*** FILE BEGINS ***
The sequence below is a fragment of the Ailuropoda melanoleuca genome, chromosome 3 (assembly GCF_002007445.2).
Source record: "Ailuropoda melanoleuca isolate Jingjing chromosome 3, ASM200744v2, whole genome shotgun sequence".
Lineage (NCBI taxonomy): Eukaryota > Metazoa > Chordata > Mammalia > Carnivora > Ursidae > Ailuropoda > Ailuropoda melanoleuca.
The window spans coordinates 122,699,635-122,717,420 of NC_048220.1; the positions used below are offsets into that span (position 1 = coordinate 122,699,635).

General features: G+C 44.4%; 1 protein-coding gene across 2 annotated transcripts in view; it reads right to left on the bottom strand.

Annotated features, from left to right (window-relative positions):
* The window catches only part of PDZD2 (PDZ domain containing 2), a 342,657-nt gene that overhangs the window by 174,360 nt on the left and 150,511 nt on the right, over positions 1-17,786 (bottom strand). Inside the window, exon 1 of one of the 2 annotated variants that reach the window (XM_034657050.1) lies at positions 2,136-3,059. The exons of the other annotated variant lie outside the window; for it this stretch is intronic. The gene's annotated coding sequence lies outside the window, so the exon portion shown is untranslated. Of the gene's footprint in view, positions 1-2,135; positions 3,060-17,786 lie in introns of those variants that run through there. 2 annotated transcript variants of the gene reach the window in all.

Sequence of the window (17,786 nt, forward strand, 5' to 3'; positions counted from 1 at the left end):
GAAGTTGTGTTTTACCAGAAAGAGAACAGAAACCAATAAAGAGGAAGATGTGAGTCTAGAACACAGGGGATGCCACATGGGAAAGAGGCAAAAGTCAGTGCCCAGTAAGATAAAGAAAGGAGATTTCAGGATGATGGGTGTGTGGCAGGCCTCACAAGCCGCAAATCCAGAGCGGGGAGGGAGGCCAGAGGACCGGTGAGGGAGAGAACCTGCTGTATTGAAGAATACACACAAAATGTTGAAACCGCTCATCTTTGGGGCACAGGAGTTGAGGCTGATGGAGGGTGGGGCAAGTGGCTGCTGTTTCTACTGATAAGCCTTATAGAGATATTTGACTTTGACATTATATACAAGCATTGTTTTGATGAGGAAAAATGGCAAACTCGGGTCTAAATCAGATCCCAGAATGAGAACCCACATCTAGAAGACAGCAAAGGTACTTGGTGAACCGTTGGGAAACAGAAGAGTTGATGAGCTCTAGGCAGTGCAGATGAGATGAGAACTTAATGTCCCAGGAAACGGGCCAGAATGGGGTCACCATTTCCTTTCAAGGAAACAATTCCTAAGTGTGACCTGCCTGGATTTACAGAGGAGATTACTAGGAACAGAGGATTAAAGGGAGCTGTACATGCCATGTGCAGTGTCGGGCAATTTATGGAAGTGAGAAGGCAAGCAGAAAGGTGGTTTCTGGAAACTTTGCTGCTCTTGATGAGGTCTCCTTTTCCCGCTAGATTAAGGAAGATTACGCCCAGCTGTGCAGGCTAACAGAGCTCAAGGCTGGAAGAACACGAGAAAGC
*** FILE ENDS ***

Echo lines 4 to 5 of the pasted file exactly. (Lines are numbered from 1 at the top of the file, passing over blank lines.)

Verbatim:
The window spans coordinates 122,699,635-122,717,420 of NC_048220.1; the positions used below are offsets into that span (position 1 = coordinate 122,699,635).

General features: G+C 44.4%; 1 protein-coding gene across 2 annotated transcripts in view; it reads right to left on the bottom strand.